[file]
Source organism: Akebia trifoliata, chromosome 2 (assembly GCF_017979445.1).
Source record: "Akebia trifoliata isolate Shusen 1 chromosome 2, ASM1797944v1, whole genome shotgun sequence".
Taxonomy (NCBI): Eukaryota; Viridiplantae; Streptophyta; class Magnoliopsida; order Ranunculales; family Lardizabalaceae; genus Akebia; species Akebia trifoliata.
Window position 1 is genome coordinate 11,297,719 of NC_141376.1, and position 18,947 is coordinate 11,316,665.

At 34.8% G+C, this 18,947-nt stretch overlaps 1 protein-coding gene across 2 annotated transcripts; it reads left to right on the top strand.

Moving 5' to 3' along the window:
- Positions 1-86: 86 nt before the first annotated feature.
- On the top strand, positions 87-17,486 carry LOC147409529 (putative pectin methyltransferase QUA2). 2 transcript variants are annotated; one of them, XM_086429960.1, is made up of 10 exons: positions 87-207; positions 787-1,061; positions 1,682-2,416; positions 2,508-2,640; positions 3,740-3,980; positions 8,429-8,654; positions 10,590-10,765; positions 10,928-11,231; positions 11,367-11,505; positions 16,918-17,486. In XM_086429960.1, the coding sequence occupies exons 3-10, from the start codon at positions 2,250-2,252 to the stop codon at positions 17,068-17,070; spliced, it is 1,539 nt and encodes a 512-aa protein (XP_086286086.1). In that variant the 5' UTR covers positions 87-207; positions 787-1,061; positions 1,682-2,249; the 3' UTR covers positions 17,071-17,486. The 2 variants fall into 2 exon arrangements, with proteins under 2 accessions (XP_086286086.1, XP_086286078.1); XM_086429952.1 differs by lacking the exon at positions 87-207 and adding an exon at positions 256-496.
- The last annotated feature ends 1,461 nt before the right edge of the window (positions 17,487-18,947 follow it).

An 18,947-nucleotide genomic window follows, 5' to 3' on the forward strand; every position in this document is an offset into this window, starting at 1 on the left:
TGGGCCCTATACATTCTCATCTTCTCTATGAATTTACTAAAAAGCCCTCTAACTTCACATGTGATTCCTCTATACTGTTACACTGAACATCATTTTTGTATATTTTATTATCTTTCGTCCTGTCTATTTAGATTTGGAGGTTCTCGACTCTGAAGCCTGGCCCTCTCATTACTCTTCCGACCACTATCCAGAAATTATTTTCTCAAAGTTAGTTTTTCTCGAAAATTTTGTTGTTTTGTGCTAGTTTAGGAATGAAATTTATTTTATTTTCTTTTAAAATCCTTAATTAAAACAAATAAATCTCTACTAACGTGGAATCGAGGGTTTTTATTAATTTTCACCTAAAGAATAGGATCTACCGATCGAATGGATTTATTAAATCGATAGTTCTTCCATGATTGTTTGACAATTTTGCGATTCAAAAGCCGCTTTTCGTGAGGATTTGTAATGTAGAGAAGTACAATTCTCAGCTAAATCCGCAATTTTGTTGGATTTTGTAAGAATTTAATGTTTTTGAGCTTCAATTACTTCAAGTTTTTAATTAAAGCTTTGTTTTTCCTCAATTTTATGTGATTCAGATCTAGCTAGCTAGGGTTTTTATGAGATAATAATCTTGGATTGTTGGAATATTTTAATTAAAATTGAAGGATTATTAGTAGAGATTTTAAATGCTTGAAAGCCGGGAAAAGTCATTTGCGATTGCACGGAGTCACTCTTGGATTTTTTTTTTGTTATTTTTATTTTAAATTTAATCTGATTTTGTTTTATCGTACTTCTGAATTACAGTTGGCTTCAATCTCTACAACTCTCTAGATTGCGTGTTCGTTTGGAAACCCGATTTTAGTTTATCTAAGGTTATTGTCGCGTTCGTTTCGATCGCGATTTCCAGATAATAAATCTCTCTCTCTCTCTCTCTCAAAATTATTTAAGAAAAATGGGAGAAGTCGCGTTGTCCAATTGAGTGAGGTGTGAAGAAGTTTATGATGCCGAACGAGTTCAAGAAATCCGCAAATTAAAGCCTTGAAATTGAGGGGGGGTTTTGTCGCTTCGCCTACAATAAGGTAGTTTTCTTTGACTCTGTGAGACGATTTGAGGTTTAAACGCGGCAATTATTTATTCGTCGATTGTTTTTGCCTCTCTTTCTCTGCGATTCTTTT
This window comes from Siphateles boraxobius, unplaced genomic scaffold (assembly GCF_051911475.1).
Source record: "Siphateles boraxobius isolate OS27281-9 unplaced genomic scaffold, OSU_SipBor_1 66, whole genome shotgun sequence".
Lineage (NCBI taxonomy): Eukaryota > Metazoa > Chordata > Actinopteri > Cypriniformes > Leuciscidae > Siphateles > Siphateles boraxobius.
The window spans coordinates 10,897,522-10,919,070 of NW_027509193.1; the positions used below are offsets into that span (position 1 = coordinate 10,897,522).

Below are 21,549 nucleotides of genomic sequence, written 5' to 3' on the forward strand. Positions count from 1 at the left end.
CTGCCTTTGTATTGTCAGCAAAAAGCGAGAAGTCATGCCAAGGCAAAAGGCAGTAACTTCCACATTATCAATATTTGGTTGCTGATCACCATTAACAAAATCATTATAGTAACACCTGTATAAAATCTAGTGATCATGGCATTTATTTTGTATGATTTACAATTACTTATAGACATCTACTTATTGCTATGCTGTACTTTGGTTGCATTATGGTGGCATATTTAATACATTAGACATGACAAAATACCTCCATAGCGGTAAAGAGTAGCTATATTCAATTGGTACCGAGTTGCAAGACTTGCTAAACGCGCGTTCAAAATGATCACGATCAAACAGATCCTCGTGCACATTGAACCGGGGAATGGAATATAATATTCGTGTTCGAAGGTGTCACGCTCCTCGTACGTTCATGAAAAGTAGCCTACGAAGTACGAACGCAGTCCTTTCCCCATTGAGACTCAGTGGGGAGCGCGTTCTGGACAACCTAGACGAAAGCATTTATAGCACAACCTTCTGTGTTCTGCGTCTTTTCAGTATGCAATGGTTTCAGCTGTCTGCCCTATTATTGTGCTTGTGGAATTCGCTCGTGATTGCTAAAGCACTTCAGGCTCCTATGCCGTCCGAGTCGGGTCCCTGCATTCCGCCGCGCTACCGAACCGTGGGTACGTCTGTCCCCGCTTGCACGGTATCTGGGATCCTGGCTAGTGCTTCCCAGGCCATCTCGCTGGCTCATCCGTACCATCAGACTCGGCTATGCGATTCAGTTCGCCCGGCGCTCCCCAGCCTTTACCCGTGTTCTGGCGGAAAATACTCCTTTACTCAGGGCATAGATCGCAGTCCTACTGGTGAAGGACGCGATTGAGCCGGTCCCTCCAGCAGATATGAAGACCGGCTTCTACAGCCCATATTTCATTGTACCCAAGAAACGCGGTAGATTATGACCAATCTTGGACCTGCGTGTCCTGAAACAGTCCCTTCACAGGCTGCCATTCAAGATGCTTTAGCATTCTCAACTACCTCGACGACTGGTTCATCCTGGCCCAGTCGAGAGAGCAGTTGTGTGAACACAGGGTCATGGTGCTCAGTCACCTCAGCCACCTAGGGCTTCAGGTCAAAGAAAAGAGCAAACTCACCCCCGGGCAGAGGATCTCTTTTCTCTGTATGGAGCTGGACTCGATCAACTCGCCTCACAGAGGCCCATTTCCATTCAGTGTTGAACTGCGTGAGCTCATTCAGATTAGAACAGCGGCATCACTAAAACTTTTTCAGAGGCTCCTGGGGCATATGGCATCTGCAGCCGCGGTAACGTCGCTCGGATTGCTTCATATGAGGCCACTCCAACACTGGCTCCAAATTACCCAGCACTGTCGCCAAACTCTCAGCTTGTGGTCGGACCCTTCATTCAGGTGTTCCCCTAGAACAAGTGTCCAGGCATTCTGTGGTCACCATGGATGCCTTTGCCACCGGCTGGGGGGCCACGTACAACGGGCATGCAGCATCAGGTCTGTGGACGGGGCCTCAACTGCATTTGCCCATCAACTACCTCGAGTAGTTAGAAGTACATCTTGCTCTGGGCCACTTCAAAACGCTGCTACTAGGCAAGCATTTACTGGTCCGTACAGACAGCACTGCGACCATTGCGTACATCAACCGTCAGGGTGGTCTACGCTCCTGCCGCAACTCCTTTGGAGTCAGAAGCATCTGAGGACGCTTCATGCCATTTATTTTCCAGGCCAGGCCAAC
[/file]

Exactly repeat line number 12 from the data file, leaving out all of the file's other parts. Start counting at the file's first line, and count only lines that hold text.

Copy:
This window comes from Siphateles boraxobius, unplaced genomic scaffold (assembly GCF_051911475.1).